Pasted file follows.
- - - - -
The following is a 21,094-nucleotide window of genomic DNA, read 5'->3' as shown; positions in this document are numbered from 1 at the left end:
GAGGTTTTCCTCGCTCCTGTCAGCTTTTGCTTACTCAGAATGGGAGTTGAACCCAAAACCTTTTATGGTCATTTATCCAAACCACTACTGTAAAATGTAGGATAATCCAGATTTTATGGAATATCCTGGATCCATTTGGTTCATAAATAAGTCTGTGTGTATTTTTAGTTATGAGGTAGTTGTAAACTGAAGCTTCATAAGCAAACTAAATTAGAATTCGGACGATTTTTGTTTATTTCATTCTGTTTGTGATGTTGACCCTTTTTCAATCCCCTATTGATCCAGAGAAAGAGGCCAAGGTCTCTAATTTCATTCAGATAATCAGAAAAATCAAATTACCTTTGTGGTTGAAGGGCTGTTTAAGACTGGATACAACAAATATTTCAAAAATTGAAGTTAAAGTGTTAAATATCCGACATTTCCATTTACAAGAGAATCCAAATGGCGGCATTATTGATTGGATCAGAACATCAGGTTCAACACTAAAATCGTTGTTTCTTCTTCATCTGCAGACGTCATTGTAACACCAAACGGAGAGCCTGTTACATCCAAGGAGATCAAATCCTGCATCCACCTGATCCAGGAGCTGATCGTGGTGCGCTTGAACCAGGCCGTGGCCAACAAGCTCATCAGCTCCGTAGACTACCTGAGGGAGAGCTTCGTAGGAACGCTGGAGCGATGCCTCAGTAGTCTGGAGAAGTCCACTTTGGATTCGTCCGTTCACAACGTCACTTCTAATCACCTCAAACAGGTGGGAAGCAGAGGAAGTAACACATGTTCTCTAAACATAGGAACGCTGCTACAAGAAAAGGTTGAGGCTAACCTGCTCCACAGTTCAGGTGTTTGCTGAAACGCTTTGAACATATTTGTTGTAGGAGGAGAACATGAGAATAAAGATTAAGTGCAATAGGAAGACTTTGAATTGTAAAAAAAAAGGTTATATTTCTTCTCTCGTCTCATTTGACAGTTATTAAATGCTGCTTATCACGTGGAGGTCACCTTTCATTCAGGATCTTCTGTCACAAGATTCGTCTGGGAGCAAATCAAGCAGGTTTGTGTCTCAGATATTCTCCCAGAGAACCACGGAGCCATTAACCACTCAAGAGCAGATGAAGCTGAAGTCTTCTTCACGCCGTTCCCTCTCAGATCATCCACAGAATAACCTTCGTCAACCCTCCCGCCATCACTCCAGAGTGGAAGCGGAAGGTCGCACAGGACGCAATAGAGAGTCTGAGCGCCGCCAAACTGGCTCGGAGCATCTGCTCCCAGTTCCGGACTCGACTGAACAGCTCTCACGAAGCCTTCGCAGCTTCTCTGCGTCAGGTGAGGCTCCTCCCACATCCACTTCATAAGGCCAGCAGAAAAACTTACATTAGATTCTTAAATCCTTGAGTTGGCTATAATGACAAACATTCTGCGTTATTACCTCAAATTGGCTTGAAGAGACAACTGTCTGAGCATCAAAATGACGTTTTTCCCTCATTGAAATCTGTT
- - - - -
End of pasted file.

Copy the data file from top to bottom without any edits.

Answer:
The following is a 21,094-nucleotide window of genomic DNA, read 5'->3' as shown; positions in this document are numbered from 1 at the left end:
GAGGTTTTCCTCGCTCCTGTCAGCTTTTGCTTACTCAGAATGGGAGTTGAACCCAAAACCTTTTATGGTCATTTATCCAAACCACTACTGTAAAATGTAGGATAATCCAGATTTTATGGAATATCCTGGATCCATTTGGTTCATAAATAAGTCTGTGTGTATTTTTAGTTATGAGGTAGTTGTAAACTGAAGCTTCATAAGCAAACTAAATTAGAATTCGGACGATTTTTGTTTATTTCATTCTGTTTGTGATGTTGACCCTTTTTCAATCCCCTATTGATCCAGAGAAAGAGGCCAAGGTCTCTAATTTCATTCAGATAATCAGAAAAATCAAATTACCTTTGTGGTTGAAGGGCTGTTTAAGACTGGATACAACAAATATTTCAAAAATTGAAGTTAAAGTGTTAAATATCCGACATTTCCATTTACAAGAGAATCCAAATGGCGGCATTATTGATTGGATCAGAACATCAGGTTCAACACTAAAATCGTTGTTTCTTCTTCATCTGCAGACGTCATTGTAACACCAAACGGAGAGCCTGTTACATCCAAGGAGATCAAATCCTGCATCCACCTGATCCAGGAGCTGATCGTGGTGCGCTTGAACCAGGCCGTGGCCAACAAGCTCATCAGCTCCGTAGACTACCTGAGGGAGAGCTTCGTAGGAACGCTGGAGCGATGCCTCAGTAGTCTGGAGAAGTCCACTTTGGATTCGTCCGTTCACAACGTCACTTCTAATCACCTCAAACAGGTGGGAAGCAGAGGAAGTAACACATGTTCTCTAAACATAGGAACGCTGCTACAAGAAAAGGTTGAGGCTAACCTGCTCCACAGTTCAGGTGTTTGCTGAAACGCTTTGAACATATTTGTTGTAGGAGGAGAACATGAGAATAAAGATTAAGTGCAATAGGAAGACTTTGAATTGTAAAAAAAAAGGTTATATTTCTTCTCTCGTCTCATTTGACAGTTATTAAATGCTGCTTATCACGTGGAGGTCACCTTTCATTCAGGATCTTCTGTCACAAGATTCGTCTGGGAGCAAATCAAGCAGGTTTGTGTCTCAGATATTCTCCCAGAGAACCACGGAGCCATTAACCACTCAAGAGCAGATGAAGCTGAAGTCTTCTTCACGCCGTTCCCTCTCAGATCATCCACAGAATAACCTTCGTCAACCCTCCCGCCATCACTCCAGAGTGGAAGCGGAAGGTCGCACAGGACGCAATAGAGAGTCTGAGCGCCGCCAAACTGGCTCGGAGCATCTGCTCCCAGTTCCGGACTCGACTGAACAGCTCTCACGAAGCCTTCGCAGCTTCTCTGCGTCAGGTGAGGCTCCTCCCACATCCACTTCATAAGGCCAGCAGAAAAACTTACATTAGATTCTTAAATCCTTGAGTTGGCTATAATGACAAACATTCTGCGTTATTACCTCAAATTGGCTTGAAGAGACAACTGTCTGAGCATCAAAATGACGTTTTTCCCTCATTGAAATCTGTT